Army MP recovers from ‘frightening’ luge accident to qualify for second Winter Olympics


Army Sergeant. Emily Sweeney receives congratulations after competing in a luge sprint race at the Lake Placid Olympic Center in New York City on Dec. 16, 2017. (Jennily Leon/US Army)

An army non-commissioned officer who broke his neck and back in a luge accident at the PyeongChang Olympics will slide again for his country at next month’s Winter Olympics in Beijing.

sergeant. Emily Sweeney, 22, a military police soldier from Suffield, Conn., told the world about her selection in a video message posted on the Army’s World Class Athlete Program Facebook page on Friday.

“I just qualified for my second Olympic team,” Sweeney, who competed for South Korea’s luge team in 2018, said in the video. “I am truly excited and grateful to have the opportunity to represent the Army and Team USA at Beijing 2022.”

Toboggan athletes in aerodynamic suits glide down icy tracks on their backs at nearly 90 mph while controlling their sleds with their feet.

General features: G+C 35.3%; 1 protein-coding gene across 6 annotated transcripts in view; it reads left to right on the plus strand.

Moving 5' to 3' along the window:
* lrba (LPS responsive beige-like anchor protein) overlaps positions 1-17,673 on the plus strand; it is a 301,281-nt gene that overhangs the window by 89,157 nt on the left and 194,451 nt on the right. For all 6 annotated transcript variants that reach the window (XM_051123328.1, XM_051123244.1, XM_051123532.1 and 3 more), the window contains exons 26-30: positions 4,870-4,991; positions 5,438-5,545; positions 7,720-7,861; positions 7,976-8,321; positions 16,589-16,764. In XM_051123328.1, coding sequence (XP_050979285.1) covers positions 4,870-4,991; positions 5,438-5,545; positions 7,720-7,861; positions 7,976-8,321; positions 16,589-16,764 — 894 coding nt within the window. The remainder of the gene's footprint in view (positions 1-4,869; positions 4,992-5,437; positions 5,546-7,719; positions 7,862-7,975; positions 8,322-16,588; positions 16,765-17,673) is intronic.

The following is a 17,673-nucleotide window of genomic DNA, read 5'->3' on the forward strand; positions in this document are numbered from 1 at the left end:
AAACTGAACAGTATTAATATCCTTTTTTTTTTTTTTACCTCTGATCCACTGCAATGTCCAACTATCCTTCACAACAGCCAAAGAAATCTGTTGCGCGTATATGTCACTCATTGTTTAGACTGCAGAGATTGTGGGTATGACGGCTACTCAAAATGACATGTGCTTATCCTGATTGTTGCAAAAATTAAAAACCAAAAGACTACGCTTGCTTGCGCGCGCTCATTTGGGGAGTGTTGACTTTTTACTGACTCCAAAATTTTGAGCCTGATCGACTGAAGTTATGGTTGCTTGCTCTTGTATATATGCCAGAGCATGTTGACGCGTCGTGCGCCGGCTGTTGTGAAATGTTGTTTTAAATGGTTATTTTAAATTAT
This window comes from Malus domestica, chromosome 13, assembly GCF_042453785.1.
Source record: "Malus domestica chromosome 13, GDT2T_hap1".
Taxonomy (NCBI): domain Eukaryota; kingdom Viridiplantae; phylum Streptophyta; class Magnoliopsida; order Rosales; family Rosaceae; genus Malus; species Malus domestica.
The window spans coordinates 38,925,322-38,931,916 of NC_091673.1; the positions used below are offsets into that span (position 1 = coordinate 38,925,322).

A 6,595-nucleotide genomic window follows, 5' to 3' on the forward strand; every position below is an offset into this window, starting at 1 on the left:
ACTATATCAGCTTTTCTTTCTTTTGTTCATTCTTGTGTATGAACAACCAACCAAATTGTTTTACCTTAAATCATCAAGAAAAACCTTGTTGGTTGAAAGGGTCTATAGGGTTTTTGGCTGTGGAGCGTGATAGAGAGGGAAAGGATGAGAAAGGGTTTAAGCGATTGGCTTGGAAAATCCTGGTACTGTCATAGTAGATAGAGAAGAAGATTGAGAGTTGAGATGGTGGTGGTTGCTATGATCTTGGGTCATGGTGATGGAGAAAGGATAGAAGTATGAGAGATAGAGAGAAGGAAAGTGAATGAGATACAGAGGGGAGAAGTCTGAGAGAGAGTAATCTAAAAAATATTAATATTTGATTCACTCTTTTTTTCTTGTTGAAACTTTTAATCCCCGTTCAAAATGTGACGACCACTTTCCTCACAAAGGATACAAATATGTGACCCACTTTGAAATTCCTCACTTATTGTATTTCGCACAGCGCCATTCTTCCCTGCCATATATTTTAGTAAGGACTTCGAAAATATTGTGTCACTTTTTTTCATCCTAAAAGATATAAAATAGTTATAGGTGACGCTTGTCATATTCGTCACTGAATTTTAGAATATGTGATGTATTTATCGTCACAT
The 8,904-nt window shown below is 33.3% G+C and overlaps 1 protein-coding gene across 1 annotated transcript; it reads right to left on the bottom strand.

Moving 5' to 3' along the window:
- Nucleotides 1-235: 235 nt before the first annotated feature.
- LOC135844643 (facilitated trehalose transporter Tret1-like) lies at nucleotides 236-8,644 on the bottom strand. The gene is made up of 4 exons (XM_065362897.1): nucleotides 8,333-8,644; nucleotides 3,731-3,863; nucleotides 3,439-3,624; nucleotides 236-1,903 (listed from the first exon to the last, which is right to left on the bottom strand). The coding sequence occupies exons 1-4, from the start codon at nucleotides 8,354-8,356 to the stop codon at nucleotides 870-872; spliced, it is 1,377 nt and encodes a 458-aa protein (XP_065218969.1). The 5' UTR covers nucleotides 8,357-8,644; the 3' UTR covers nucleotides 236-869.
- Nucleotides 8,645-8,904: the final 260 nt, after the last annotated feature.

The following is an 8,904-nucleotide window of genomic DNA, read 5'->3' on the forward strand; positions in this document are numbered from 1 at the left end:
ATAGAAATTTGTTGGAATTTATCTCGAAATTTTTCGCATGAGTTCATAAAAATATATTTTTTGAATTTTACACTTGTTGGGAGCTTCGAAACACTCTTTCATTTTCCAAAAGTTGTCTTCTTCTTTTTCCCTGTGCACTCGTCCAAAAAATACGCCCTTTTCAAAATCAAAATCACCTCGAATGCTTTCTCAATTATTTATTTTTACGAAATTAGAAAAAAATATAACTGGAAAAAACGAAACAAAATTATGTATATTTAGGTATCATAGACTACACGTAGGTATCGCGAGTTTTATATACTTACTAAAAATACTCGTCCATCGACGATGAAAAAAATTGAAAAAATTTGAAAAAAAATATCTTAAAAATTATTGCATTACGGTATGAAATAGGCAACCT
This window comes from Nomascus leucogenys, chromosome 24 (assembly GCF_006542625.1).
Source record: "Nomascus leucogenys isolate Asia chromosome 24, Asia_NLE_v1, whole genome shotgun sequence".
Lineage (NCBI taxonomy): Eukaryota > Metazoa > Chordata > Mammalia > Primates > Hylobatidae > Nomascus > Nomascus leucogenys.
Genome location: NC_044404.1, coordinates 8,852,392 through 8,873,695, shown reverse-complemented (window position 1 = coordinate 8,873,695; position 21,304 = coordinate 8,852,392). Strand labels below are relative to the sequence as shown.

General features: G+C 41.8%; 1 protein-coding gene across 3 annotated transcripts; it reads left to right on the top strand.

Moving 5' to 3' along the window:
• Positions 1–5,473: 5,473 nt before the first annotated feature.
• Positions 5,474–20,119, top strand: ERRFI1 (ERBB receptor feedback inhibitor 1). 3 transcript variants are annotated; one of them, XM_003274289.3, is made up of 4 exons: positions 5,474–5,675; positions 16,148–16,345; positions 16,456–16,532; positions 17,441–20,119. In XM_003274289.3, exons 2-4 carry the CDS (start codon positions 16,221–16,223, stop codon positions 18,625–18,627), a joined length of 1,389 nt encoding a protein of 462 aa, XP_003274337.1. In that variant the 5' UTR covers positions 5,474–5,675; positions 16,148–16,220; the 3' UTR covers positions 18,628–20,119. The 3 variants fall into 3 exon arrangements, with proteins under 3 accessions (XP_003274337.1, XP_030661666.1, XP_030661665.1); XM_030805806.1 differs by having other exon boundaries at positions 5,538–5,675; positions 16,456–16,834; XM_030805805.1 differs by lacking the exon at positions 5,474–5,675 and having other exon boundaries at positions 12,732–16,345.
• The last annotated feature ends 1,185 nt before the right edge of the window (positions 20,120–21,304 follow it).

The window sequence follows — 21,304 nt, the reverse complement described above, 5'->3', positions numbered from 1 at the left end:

Sweeney’s first games ended with a “frightening” crash that left her face down for several minutes before she could cross the finish line, The Associated Press reported on Feb. 13, 2018.

It turned out that she had suffered a broken neck and back.

“It broke me in many ways. After that I was scared,” Sweeney said in an article posted on the International Olympic Committee website on November 25, 2021.

A member of the Army’s World Class Athlete Program, Sweeney lost 20 pounds as she recovered from the accident and was out of competition for nine months.

“I was lucky that I didn’t need any surgery or anything,” she said in the Olympic report. “But I was just really, and I mean, really, broken.”

She wasn’t sure whether to participate in luge again, she said.

“I was frail and weak, and I didn’t know if I could physically start again. And for the first time in my life, I didn’t have a dream.

However, Sweeney recovered to the point of returning to the luge track to compete in Whistler, British Columbia, Canada in December 2018, according to Olympic Report.

She follows in the footsteps of her sister Megan Sweeney, Olympian at the Vancouver Games in 2010.

Emily Sweeney won a world junior title in 2013 and has competed in seven world championships since that year. She has also been on the World Cup podium seven times, according to the official Team USA website.

The Beijing Games, which run from February 4 to 10, are her second chance to win an Olympic medal, she said in the Olympic report.

“Soon after [the crash] I was hoping for another chance [at the Olympics] because that one [PyeongChang] didn’t live up to expectations,” she said.

Seth Robson



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